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4th New Hampshire Infantry

Item LTR-6585
May 3, 1863 Leander Harris
Price: $245.00


Original Civil War soldier's letter. 3 pages written in period ink.

Folly Island
May 3rd 1863

Brother William,

It is getting about time for me to redeem my promise to write. I begun a letter to you some time ago but will not finish that. Perhaps it will be best to begin back to the time that we left Beaufort. On the first of April, I received an order to report to the U.S. General Hospital at Hilton Head for duty. I did not like to go but there was no help for it. It became harder as the regiment was just starting on the expedition to Charleston. You have heard all about that. So I will not say anything about it. They came back to Hilton Head and remained there about a week when they were ordered away again. I stayed behind about a week and then went to the Surgeon In Charge and asked to be relieved. My request was granted and I was ordered to report to the Commander of the Regiment. I left Hilton Head a week ago today and found the regiment on board of the transports in Edisto River. We stayed there a few days and then moved up to this place. If you have a map of the harbor, you will see that we are getting into the rebel country. This island is close to Morris and James Islands. The rebels occupy those places and the pickets on both sides are quite friendly. They go in bathing together in the river between their post and exchange papers, etc. our men sent them salt beef and coffee and they send back tobacco and whiskey. We are within 4 or 5 miles of Fort Sumter which can be seen quite distinctly.

There are various opinions in regard to the object of sending us here. Some think there is to be an immediate attack on Charles. But it does not appear like that to me. In the first place, we have not forced enough to make any show if we are to do much with the land forces. And it does not seem as though the fleet is sufficient to do the business alone. I think that we shall remain here this summer and commence a regular siege. There may be an attempt to drive the rebels form Morris and James Islands and to occupy those places soon. It will be likely to take some hard fighting to accomplish that objective as they are strongly posted there. But if there is to be an immediate attack, you will hear of it before you see this. For it must be made at the time of the highest tide, which is at the present time. so it must be made within 48 hours. Bets are offered and some that we have occupied but the water is very poor. You don’t know what that means. For the poorest water that you can find within ten miles of your place, we should call good. I would walk now five miles in the hot sun to fill my canteen with as good water as that in the old blueberry swamp. If you knew how I was situated at the hospital and how it is here. You would think it was not very wise of me to change. But it is a fact that I never was homesick in my life till the regiment left me.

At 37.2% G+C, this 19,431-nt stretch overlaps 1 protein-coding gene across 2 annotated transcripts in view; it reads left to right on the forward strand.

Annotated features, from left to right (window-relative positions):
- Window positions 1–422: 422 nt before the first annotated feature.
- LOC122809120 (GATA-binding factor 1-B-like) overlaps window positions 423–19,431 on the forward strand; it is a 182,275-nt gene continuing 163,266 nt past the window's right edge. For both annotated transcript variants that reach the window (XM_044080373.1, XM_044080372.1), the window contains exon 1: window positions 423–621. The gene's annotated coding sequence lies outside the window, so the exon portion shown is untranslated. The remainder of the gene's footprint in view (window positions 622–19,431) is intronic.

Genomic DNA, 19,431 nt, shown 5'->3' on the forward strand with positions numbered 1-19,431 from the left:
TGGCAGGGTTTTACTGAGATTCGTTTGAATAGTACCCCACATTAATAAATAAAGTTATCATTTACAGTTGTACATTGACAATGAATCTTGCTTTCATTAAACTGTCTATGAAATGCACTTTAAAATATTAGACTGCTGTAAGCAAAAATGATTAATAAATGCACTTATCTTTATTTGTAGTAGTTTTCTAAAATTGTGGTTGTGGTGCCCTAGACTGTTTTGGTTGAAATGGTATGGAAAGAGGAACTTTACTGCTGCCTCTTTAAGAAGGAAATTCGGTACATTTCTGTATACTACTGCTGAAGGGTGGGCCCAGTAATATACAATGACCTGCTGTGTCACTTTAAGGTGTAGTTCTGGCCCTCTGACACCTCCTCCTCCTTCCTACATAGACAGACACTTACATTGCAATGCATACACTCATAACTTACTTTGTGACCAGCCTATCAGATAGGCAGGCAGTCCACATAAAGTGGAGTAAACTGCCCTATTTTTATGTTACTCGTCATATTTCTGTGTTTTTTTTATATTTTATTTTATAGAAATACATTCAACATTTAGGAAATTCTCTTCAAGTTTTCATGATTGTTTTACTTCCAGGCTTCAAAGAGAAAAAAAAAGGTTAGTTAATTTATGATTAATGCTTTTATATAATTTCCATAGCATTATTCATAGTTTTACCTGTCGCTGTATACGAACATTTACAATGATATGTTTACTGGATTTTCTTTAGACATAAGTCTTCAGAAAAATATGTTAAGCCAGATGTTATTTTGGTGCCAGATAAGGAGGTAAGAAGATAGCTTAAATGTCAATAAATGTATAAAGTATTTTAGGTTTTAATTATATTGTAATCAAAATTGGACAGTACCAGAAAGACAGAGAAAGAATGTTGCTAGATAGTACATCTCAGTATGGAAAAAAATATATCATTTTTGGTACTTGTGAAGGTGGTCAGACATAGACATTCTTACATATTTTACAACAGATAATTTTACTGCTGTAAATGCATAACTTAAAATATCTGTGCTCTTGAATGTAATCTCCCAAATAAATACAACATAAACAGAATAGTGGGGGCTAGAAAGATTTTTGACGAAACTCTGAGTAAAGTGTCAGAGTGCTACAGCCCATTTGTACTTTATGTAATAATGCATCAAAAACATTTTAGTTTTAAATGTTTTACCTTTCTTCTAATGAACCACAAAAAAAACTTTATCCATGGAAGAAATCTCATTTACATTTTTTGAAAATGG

I received your letter some time ago that contained the pictures. I like that one much better than the one that Julie sent me. I suppose that I ought to write her. But it is rather difficult writing her just now. And she must make this do for a while. When we get situated so that it will be more convenient to write, I will try and do better.

I hope you will both write as often as you can. My health continues good and I have no desire to get out of the army until my services are no longer needed. I would like very much to have a furlough to visit home for a while. But I suppose I will have to wait. Give my regards to all the good folks of my acquaintance. Tell them to keep up their courage and do their whole duty. And the country will come out of this trouble stronger than ever. I have no time to write any more at present. But if anything happens, I will try and inform you of it.

Yours truly,

L. Harris